In establishing zoning regulations for the adoption of a village district, commissions are required to consider the design, relationship, and compatibility of structures, plantings, signs, roadways, street hardware, and other objects in public view. Specifically, the act requires that the regulations:

(1) "shall establish criteria from which a property owner and the commission may make a reasonable determination of what is permitted within" the district;

(2) "encourage the conversion, conservation, and preservation of existing buildings and sites in a manner that maintains the historic or distinctive character of the district;"

(3) ensure that "the exterior of structures or sites" in a village district are "consistent with the Connecticut Historical Commission, The Secretary of the Interior's Standards for Rehabilitation and Guidelines for Rehabilitating Historic Buildings . . . or the distinctive characteristics of the district identified in the Plan of Conservation and Development;"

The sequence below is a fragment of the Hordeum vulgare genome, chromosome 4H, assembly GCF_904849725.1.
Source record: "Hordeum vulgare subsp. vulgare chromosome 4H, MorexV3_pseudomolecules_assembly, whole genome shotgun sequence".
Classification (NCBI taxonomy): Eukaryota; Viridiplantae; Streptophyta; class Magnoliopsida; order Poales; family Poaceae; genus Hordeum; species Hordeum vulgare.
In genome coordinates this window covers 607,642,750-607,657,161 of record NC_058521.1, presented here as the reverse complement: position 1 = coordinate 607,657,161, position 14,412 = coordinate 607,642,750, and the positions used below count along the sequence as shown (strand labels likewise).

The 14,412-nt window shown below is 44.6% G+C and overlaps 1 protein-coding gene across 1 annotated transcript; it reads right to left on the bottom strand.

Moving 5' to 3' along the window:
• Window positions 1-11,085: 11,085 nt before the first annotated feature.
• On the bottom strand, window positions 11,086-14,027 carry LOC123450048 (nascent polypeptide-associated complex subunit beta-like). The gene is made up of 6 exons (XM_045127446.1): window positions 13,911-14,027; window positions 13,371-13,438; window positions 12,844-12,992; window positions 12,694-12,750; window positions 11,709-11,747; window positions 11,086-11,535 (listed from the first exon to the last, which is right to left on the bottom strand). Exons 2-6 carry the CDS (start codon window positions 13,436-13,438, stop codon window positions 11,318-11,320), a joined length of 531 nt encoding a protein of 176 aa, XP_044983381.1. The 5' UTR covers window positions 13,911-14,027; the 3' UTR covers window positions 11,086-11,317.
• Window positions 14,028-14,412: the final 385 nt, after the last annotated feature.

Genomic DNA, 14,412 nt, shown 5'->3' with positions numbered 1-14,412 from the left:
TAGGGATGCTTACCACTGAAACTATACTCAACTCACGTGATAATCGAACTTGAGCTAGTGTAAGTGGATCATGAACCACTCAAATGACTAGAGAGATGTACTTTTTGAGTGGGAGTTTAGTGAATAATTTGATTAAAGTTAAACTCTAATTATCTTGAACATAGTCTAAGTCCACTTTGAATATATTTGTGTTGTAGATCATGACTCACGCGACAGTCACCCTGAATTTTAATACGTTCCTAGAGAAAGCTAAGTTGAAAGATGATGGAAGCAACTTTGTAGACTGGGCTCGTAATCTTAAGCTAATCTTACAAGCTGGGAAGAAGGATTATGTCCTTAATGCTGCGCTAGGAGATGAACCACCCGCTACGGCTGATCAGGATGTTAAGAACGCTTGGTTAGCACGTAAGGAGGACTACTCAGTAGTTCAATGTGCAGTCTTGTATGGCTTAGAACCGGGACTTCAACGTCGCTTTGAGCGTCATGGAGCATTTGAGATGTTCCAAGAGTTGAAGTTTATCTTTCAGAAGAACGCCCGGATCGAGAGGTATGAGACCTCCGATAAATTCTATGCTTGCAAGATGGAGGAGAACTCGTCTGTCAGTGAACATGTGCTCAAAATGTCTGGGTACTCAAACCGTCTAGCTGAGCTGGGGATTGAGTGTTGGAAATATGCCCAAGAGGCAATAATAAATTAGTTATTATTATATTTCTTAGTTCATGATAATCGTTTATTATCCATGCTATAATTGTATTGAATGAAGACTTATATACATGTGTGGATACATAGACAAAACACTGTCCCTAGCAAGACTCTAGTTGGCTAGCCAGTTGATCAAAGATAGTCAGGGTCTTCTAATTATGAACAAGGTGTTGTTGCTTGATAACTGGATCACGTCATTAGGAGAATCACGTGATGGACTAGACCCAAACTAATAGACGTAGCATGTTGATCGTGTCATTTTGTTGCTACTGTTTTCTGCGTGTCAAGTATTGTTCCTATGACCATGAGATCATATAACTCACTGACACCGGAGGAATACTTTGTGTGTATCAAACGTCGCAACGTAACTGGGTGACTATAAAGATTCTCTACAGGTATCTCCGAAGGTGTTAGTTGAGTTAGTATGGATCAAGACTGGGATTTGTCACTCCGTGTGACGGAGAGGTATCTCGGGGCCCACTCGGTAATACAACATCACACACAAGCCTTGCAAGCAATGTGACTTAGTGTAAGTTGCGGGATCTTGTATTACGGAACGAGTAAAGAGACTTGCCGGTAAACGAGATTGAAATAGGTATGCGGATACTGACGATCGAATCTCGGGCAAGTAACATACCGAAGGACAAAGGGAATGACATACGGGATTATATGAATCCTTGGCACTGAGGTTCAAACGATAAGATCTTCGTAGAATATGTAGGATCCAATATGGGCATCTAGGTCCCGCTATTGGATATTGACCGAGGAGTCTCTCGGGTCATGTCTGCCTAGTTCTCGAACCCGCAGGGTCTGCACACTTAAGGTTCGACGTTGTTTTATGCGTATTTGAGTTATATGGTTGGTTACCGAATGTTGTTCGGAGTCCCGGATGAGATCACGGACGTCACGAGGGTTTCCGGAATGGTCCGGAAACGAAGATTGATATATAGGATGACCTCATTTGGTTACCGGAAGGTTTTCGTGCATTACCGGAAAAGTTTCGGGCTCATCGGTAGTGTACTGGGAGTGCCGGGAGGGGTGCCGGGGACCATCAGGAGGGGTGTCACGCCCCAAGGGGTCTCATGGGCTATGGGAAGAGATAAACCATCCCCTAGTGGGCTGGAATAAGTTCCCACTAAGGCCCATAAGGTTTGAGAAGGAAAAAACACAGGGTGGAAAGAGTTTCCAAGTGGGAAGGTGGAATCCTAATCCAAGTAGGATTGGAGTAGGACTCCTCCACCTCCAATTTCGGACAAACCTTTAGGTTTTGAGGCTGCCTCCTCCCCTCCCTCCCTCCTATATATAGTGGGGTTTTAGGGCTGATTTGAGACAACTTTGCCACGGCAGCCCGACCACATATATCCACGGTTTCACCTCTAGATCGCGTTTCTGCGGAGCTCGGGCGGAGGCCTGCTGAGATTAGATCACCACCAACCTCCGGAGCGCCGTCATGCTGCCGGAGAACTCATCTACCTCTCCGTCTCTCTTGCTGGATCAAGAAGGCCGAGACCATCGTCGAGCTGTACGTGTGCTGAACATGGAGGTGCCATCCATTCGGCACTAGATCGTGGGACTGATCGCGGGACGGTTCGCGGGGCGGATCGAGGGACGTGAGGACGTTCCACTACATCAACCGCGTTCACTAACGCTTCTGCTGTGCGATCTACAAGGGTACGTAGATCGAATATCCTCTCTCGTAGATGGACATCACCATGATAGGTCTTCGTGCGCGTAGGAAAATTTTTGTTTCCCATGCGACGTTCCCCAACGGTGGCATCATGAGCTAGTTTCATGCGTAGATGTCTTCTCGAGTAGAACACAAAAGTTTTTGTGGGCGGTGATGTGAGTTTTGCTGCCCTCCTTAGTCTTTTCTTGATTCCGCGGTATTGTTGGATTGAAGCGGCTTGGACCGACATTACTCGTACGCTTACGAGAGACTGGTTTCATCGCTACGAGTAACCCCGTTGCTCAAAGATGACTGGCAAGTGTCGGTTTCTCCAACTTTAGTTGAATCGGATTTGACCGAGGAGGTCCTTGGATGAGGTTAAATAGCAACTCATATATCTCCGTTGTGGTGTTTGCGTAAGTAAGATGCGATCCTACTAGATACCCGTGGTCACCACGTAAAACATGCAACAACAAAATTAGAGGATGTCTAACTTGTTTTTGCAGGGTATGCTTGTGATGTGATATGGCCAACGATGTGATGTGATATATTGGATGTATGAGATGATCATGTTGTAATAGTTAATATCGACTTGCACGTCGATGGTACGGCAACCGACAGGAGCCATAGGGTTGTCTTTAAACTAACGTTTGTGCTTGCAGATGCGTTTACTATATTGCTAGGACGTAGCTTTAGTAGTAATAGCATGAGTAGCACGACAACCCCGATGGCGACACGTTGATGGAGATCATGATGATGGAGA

(4) provide that:

(a) proposed buildings or modifications to existing buildings be harmoniously related to their surroundings, and to the terrain in the district and to the use, scale, and architecture of existing buildings in the district that have a functional or visual relationship to a proposed building or modification;

(b) all spaces, structures, and related site improvements visible from public roadways be designed to be compatible with the elements of the area of the village district in and around the proposed building or modification;

(c) the color, size, height, location, proportion of openings, roof treatments, building materials and landscaping of commercial or residential property and any proposed signs and lighting be evaluated for compatibility with the local architectural motif and the maintenance of views, historic buildings, monuments and landscaping; and

(d) that the removal or disruption of historic, traditional, or significant structures or architectural elements shall be minimized.

Compatibility objectives. The Village District Act also requires that all development in the village district shall be designed to achieve the following compatibility objectives:

(1) the building and layout of buildings and included site improvements shall reinforce existing buildings and streetscape patterns and the placement of buildings and included site improvements shall assure there is no adverse impact on the district;